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Contracts and Poker: Gambling Law In Montana

by Scott J. Burnham |  Published: Jun 29, 2022


In recent columns, we have been looking at laws for home games in various states, since gambling laws are up to each state and differ dramatically. In this column we will look at my home state of Montana.

Curiously, Montana has no laws addressing home games. This might be bad news, for most states start their gambling laws by prohibiting all gambling, and then creating exceptions. So, if there is not an exception for a home game, it is likely prohibited.

Montana, however, does not start by prohibiting all gambling. Instead, it prohibits “all forms of public gambling.” The implication is that private gambling is not prohibited. (To find out if this should be implied you might ask the state Attorney General. But if I were offering a home game, I would not ask and, if challenged, would assert that I had read the law and it appeared to be clear.)

The Montana rules on legal card games are interesting. The permitted card games are “bridge, cribbage, hearts, panguingue, pinochle, pitch, poker, rummy, solo, and whist.” Interestingly, the definition of gambling excludes “social card games of bridge, cribbage, hearts, pinochle, pitch, rummy, solo, and whist.” Note that poker and pan are on the list of permitted games, but not on the list of permitted social games, so they can only be offered in licensed card rooms.

It used to be that you could find a card game in most bars in Montana, such as the Stockman’s Bar in Missoula, which famously had a sign stating, “Liquor Up Front; Poker In The Rear.” The conjunction of drinking establishments and card rooms is no coincidence. Montana law requires that an establishment have a liquor license in order to offer card games. This is probably less to make sure that players have their drinking needs met than for the administrative convenience of vetting applicants for licenses.

Montana allows anyone over 18 to play, so you can get an early start. In order to protect players from themselves, however, Montana has always had a pot limit. When I started playing, this was $100. That was generally not a problem for the $3-$6 limit games that were spread before the poker boom, but once no-limit became the norm, the limit was absurd. If a player went all-in, and got two callers, then each player put $33 in the pot. The limit was first raised to $300, and now stands at $800.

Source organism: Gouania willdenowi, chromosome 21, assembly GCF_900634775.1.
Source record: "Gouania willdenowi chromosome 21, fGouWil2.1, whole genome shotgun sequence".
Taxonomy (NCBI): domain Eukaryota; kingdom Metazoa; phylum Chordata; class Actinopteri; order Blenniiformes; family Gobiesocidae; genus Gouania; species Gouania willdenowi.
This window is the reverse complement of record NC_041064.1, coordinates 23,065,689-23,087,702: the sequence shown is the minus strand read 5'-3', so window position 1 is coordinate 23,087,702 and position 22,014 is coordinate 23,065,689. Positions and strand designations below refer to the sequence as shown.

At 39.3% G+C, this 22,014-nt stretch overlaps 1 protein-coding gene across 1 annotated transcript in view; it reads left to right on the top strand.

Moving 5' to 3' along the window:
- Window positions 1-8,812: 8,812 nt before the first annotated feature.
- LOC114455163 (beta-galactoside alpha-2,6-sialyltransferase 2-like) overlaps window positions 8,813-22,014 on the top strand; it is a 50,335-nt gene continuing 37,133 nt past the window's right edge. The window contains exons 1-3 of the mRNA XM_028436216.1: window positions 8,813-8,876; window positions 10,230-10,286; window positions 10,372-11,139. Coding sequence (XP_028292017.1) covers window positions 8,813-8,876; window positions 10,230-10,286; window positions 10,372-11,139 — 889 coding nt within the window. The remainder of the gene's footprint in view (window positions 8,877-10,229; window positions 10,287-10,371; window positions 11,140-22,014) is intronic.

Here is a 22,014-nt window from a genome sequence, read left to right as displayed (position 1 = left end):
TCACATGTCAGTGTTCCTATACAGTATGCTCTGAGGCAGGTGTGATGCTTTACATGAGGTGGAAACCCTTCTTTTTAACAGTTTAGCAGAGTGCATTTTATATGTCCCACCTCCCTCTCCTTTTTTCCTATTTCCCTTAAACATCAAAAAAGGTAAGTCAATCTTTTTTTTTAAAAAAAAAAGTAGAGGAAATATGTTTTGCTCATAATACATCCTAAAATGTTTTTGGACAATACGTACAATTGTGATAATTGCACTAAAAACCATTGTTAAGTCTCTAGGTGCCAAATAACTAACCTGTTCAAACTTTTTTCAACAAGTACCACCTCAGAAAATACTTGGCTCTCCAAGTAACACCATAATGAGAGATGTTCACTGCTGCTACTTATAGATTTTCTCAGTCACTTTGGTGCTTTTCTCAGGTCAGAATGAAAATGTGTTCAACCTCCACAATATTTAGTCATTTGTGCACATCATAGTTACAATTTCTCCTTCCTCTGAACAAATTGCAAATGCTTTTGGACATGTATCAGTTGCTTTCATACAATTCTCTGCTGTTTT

Montana loves to enact detailed laws, and the poker laws and regulations are no exception. Just to make sure there is no argument, the rank of cards and hands is codified in the statute. And for rules of play, the late Card Player columnist Bob Ciaffone’s Robert’s Rules of Poker serves as the official Montana rule book, supplemented by The Tournament Directors Association (TDA) Rules for tournaments.

But Montana was not content to leave it at that, and adopted a number of other rules, many of which differ from what is customary. For example, under “Decks – Shuffle and Cut of the Cards,” the rules provide that, “Any player may request that the dealer change decks. If such a request is made, the dealer must switch the use of decks at the end of that hand.” This is contrary to TDA Rule 26, which bluntly states, “Players may not ask for deck changes.”

Another rule provides that, “A player may not remove any of his or her chips from the table until the player quits the game. However, a player may use chips to pay for other goods or services in the premises.” This is contrary to Nevada law, which prohibits the use of chips other than for play and tokes at the table.

Finally, a rule states that, “A player who has a protected hand taken in by the dealer or fouled by discards through no fault of the player is entitled to be refunded from the pot all the chips the player put in the pot on that game.” This is also contrary to TDA Rule 65, which states that, “If the dealer kills a hand by mistake … the player has no redress and is not entitled to a refund of called bets.”

If you ever play in Montana, you shouldn’t have much trouble adjusting to the state’s rules. There is a rule requiring that many of the rules be posted conspicuously in the card room. This rule states:

(1) At least the following rules must be posted in a clear, legible manner at each card table or in such a conspicuous location that the player at a card table can readily read such rules.
(a) Games to be played.
(b) Betting limits of the games.
© Ante or blind bets (if any).
(d) Number of raises.
(e) Minimum and/or maximum buy-in limits (if any).
(f) $800 pot limit.
(g) Rake percentage or set fee.
(h) Check and raise (yes or no).
(i) Designated wild card(s).
(j) No side pots (except in cases of all-in bets).
(k) No credit.
(l) No passing chips.
(m) No checks.
(n) Maximum number of players in each type of game.
(o) Players must be 18 years old.
(p) House players identified upon request.

I’m not sure what they intended by stating “No side pots (except in cases of all-in bets.)” If anyone can explain to me how there can be a side pot other than in an all-in situation, I would be glad to hear it.

Meanwhile, enjoy your play in Montana or wherever your poker travels take you. Perhaps you’re even reading this at the WSOP! ♠

Scott J. Burnham is Professor Emeritus at Gonzaga University School of Law in Spokane, Washington. He can be reached at